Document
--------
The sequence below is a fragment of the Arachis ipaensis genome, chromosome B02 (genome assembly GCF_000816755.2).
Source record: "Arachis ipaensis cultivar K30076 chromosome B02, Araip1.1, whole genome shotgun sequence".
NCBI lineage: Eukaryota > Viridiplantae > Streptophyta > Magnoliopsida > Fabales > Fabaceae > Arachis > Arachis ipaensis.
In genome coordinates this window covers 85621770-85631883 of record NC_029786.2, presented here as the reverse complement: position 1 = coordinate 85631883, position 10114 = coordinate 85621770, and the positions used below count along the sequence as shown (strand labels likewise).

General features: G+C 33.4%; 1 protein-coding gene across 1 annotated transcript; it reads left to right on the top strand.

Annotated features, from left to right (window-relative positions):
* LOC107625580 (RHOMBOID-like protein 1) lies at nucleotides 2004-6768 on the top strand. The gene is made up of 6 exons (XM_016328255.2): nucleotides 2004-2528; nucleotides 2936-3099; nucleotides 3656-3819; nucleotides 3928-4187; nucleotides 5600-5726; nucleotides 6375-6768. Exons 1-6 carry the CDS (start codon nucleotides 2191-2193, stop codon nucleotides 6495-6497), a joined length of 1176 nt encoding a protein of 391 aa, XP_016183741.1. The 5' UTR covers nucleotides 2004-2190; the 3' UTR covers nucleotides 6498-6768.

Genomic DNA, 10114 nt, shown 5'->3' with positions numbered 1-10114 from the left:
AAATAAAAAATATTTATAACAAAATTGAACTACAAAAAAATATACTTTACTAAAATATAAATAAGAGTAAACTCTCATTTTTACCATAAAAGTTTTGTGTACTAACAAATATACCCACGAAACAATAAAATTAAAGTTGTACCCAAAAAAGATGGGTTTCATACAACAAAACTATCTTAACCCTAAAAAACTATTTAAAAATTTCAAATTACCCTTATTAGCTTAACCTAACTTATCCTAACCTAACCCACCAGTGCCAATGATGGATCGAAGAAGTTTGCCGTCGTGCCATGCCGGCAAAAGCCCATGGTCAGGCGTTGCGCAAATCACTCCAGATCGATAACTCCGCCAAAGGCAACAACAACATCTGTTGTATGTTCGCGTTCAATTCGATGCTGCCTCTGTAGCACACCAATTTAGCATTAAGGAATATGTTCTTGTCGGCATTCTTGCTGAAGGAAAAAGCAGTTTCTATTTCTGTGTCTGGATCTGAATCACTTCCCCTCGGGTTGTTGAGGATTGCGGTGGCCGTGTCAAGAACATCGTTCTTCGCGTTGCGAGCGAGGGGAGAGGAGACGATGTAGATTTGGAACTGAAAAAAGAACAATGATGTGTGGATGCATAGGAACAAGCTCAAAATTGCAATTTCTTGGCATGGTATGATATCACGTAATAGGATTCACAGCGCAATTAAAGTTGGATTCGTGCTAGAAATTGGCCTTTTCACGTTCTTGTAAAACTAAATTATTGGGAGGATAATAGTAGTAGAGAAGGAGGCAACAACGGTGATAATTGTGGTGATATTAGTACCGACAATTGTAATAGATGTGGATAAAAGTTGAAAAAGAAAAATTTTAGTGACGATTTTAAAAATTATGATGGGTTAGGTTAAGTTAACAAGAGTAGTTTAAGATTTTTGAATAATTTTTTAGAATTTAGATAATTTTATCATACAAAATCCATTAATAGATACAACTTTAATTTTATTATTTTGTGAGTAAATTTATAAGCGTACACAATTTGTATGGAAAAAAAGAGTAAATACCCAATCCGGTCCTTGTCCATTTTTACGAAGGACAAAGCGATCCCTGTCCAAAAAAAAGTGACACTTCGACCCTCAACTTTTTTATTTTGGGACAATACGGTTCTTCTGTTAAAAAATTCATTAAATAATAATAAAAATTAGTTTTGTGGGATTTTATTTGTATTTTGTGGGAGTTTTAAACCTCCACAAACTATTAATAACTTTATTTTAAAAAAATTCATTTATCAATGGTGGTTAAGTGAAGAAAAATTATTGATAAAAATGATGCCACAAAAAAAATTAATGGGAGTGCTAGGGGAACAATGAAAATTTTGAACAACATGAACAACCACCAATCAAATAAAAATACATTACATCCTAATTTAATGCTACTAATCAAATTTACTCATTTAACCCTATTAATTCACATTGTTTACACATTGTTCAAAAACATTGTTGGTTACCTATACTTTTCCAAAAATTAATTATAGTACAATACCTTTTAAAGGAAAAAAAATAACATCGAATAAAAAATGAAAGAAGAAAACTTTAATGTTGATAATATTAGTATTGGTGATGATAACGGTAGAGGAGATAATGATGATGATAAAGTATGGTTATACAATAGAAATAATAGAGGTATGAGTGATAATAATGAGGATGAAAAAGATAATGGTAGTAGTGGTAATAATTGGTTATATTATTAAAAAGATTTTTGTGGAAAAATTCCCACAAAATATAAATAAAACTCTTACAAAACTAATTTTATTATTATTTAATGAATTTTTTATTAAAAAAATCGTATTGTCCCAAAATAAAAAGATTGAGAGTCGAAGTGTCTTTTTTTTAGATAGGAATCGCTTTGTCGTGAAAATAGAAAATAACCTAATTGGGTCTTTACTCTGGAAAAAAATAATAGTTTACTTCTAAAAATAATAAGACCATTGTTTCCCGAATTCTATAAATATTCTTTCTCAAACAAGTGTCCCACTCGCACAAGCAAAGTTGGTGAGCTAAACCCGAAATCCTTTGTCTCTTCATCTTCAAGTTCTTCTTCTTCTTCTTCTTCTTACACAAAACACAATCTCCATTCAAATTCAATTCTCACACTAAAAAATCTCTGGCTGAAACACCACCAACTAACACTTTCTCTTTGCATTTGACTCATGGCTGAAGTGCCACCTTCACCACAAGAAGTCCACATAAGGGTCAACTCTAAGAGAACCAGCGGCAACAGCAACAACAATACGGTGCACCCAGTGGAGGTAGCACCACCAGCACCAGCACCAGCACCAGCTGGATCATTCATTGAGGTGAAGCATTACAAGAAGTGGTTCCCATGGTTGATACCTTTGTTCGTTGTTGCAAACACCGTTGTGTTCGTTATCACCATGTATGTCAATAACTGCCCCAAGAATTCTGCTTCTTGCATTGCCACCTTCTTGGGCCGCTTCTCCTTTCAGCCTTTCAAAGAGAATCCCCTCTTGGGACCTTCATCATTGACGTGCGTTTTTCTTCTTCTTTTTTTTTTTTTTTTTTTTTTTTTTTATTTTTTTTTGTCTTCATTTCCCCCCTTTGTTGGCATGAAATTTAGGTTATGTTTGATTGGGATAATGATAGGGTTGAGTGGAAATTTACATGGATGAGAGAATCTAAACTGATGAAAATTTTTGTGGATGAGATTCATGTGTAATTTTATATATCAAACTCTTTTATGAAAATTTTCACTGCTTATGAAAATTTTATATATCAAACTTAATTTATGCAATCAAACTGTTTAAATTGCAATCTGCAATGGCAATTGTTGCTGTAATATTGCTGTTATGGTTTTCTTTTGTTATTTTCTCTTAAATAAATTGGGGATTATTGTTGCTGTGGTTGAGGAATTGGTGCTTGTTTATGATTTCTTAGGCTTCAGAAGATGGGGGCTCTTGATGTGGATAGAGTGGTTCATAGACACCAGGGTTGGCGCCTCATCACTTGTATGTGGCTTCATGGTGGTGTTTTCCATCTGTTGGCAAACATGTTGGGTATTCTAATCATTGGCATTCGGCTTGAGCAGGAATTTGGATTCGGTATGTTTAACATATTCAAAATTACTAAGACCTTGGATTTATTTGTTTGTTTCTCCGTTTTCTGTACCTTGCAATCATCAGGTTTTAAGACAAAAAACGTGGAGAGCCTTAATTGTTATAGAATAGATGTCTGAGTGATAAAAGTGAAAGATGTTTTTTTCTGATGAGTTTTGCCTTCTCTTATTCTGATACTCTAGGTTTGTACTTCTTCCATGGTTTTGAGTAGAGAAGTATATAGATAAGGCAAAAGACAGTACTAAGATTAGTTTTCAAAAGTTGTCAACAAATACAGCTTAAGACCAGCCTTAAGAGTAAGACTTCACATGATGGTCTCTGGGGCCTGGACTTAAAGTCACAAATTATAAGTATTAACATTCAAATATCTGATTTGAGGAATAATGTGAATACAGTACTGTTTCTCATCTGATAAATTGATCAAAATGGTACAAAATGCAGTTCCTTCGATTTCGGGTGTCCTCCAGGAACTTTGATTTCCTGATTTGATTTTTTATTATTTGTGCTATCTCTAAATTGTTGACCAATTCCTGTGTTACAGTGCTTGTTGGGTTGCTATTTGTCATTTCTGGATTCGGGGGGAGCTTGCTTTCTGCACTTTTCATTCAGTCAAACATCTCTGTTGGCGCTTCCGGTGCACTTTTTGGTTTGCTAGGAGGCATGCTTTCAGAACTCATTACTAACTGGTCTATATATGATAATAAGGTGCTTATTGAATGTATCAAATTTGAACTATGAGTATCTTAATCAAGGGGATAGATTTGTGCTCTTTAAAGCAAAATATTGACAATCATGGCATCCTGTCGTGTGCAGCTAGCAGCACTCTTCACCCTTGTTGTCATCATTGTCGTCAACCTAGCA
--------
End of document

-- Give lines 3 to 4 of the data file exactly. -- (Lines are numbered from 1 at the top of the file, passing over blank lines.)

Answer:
NCBI lineage: Eukaryota > Viridiplantae > Streptophyta > Magnoliopsida > Fabales > Fabaceae > Arachis > Arachis ipaensis.
In genome coordinates this window covers 85621770-85631883 of record NC_029786.2, presented here as the reverse complement: position 1 = coordinate 85631883, position 10114 = coordinate 85621770, and the positions used below count along the sequence as shown (strand labels likewise).